Each country is trying to keep domestic supplies high on the justifiable grounds of food security. But by holding prices artificially low, export bans keep the market from sending accurate demand signals to domestic farmers. This penalizes farmers, who can't get the full, world price for their produce. That impairs efficiency, and undermines the incentives for investments that can increase long-term supply. Topping it all off, such measures subsidize high-income households, not just the poor.
Moreover, as more countries implement export controls, global supply contracts even further, pushing prices up by at least 10% and possibly much more. A vicious spiral lurks here, as panic- and policy-induced speculative hoarding drives world prices even higher.
Without a collective agreement to undo these restrictions, the world's poor, already at terrible risk, will be even worse off. Industrial countries should eliminate any practices, including all forms of ethanol subsidies and tariffs, that divert food production toward biofuels. In turn, developing-country food producers should eschew export restrictions and allow market forces to help boost agricultural supply. The assurance that all countries will do so should give each developing-country government incentives to better target assistance to the most affected and vulnerable consumers in their own countries.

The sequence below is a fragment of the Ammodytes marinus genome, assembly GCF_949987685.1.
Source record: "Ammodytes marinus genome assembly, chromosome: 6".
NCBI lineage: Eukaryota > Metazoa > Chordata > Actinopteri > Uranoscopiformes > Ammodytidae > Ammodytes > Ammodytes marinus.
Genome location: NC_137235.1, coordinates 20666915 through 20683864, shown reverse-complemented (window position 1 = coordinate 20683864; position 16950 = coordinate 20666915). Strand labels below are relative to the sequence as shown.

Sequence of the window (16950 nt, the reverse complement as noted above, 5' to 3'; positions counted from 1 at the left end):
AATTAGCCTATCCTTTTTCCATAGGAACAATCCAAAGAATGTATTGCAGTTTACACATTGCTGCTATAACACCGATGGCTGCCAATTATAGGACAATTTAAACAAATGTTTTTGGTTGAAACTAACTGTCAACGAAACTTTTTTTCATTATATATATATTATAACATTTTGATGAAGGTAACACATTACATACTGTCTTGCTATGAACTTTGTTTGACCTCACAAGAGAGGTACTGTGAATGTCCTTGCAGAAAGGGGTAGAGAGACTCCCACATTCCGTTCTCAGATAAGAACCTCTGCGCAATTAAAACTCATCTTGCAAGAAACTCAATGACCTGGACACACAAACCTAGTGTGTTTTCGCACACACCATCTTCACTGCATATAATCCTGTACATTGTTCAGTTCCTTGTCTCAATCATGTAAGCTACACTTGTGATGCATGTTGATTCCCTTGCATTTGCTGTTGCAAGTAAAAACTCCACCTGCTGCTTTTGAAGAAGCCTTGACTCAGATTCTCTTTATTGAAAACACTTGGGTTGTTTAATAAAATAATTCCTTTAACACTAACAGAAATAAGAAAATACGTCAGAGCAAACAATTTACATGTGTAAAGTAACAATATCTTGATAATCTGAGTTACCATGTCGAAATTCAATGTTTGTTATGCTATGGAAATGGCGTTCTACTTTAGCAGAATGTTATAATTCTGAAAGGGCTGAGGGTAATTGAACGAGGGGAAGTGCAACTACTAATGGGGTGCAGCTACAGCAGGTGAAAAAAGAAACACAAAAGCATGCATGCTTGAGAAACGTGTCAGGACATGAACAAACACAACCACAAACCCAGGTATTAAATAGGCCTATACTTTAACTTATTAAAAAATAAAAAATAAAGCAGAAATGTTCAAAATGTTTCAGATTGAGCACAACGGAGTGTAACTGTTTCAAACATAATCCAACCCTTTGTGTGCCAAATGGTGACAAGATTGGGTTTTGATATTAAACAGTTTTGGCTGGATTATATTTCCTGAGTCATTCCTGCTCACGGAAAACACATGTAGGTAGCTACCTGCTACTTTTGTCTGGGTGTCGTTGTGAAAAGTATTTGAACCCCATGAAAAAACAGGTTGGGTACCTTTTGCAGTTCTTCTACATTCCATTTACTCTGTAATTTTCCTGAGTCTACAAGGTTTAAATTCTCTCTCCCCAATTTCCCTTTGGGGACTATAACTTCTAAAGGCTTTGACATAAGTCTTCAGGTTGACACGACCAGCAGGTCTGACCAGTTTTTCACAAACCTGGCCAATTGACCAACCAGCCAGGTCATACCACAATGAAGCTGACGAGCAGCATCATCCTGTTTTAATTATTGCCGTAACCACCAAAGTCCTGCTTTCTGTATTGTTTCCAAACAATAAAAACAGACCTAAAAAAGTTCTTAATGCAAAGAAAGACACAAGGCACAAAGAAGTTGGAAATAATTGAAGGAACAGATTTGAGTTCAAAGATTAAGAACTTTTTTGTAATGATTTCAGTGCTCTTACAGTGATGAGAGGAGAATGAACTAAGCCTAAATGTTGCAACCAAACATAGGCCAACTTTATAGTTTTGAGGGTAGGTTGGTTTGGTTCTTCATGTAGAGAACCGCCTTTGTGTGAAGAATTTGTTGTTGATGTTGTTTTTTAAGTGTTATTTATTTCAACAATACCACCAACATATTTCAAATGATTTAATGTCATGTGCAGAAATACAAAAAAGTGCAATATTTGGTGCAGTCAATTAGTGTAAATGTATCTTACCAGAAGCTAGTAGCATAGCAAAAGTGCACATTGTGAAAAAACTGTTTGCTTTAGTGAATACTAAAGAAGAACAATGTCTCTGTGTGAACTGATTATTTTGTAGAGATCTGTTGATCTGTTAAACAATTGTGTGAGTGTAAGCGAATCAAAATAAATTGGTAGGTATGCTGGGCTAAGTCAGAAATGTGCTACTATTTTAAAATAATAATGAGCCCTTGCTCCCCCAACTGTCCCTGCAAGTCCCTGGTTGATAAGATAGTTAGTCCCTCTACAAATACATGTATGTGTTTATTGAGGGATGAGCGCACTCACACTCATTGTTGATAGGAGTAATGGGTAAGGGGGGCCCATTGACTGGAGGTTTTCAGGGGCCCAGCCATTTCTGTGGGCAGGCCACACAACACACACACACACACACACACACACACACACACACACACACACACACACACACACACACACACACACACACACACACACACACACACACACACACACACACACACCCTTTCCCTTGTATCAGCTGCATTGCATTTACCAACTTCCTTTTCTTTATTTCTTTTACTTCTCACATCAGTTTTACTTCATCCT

Unfortunately, the ongoing Doha Round of trade negotiations won't on its own address these problems. And that's not just due to the poor prospects for completing these negotiations in the current environment in the U.S. when the antitrade lurch during the primary season has made even the U.S.-Colombia free trade agreement difficult to ratify.
More important is that in the Doha Round, the key trade policy culprits – biofuel subsidies and export restrictions – are not the focus of negotiations. The round has been devoted to traditional forms of agricultural protection – trade barriers in the importing countries and subsidies to food production in producing countries – which are becoming now less important as food prices have soared and import barriers have declined. While concluding the round would be good for the world and the trading system and would help secure long-run supply incentives for developing country food producers, it makes no immediate contribution to alleviating the current crisis.
It sounds counterintuitive, but the challenge of the food crisis affords a win-win opportunity: to collectively agree to policies that promote trade and efficiency while also boosting agricultural production and reducing the vulnerability of the poorest around the world. The challenge for world leaders is to seize that opportunity.